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              Pooled results from 5 validation studies of dietary self-report instruments using recovery biomarkers for energy and protein intake.

              We pooled data from 5 large validation studies of dietary self-report instruments that used recovery biomarkers as references to clarify the measurement properties of food frequency questionnaires (FFQs) and 24-hour recalls. The studies were conducted in widely differing US adult populations from 1999 to 2009. We report on total energy, protein, and protein density intakes. Results were similar across sexes, but there was heterogeneity across studies. Using a FFQ, the average correlation coefficients for reported versus true intakes for energy, protein, and protein density were 0.21, 0.29, and 0.41, respectively. Using a single 24-hour recall, the coefficients were 0.26, 0.40, and 0.36, respectively, for the same nutrients and rose to 0.31, 0.49, and 0.46 when three 24-hour recalls were averaged. The average rate of under-reporting of energy intake was 28% with a FFQ and 15% with a single 24-hour recall, but the percentages were lower for protein. Personal characteristics related to under-reporting were body mass index, educational level, and age. Calibration equations for true intake that included personal characteristics provided improved prediction. This project establishes that FFQs have stronger correlations with truth for protein density than for absolute protein intake, that the use of multiple 24-hour recalls substantially increases the correlations when compared with a single 24-hour recall, and that body mass index strongly predicts under-reporting of energy and protein intakes.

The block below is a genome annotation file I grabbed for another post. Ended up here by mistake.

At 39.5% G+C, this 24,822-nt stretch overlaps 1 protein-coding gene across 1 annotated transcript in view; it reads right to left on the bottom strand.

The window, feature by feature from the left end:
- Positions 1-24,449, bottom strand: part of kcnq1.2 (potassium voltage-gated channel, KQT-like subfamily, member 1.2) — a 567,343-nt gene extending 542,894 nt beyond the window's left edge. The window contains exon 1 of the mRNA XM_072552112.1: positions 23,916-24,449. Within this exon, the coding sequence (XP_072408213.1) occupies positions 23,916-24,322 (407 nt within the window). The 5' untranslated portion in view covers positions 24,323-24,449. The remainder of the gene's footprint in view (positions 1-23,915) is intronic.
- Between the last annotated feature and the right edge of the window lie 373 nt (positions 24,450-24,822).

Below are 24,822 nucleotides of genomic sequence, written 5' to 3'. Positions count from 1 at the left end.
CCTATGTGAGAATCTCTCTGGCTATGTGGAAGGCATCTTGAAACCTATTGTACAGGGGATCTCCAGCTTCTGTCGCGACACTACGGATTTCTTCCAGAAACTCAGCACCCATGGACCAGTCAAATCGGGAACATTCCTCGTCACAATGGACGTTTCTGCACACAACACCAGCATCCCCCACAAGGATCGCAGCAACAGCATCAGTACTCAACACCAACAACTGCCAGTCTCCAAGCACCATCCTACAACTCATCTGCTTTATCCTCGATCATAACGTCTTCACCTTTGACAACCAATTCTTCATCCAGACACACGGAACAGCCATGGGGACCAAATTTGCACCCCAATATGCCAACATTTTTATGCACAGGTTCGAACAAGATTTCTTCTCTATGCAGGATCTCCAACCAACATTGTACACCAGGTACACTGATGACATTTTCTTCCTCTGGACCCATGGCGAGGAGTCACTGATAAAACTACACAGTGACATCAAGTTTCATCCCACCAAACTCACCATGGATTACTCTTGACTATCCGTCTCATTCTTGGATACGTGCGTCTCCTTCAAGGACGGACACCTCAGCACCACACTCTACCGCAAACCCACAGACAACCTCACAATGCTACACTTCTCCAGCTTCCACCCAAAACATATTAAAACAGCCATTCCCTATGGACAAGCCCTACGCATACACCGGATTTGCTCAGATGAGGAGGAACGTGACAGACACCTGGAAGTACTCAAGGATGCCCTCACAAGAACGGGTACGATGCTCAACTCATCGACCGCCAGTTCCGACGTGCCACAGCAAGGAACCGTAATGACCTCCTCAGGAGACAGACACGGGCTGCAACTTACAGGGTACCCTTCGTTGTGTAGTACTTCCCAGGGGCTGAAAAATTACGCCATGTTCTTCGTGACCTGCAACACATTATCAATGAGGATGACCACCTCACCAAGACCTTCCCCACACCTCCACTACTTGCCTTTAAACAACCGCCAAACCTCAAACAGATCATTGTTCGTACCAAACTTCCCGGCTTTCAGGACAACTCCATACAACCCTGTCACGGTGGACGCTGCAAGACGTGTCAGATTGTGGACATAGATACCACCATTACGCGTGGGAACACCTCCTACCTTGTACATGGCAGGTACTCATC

Author and article information

                F1000Research (London, UK )
                16 June 2017
                : 6
                : 926
                [1 ]Department of Hygiene, Epidemiology and Medical Statistics School of Medicine, National and Kapodistrian University of Athens, 75 M. Asias Street, Goudi, GR-115 27, Athens, Greece
                [2 ]Department of Public Health and Community Health,, School of Health Professions, Athens Technological Educational Institute (TEI Athens), Ag. Spyridonos, Aigaleo GR-122 43, Athens, Greece
                [3 ]Department of Epidemiology, Harvard T.H. Chan School of Public Health, 677 Huntington Avenue, Boston, MA-02115, USA
                Author notes

                Competing interests: The authors declare that they have no competing interests.

                Copyright: © 2017 Naska A et al.

                This is an open access article distributed under the terms of the Creative Commons Attribution Licence, which permits unrestricted use, distribution, and reproduction in any medium, provided the original work is properly cited.

                : 14 June 2017
                The author(s) declared that no grants were involved in supporting this work.
                Integrative Physiology
                Preventive Medicine
                Social & Behavioral Determinants of Health
                Statistical Methodologies & Health Informatics

                dietary questionnaire,nutritional epidemiological investigation,dietary intake assessment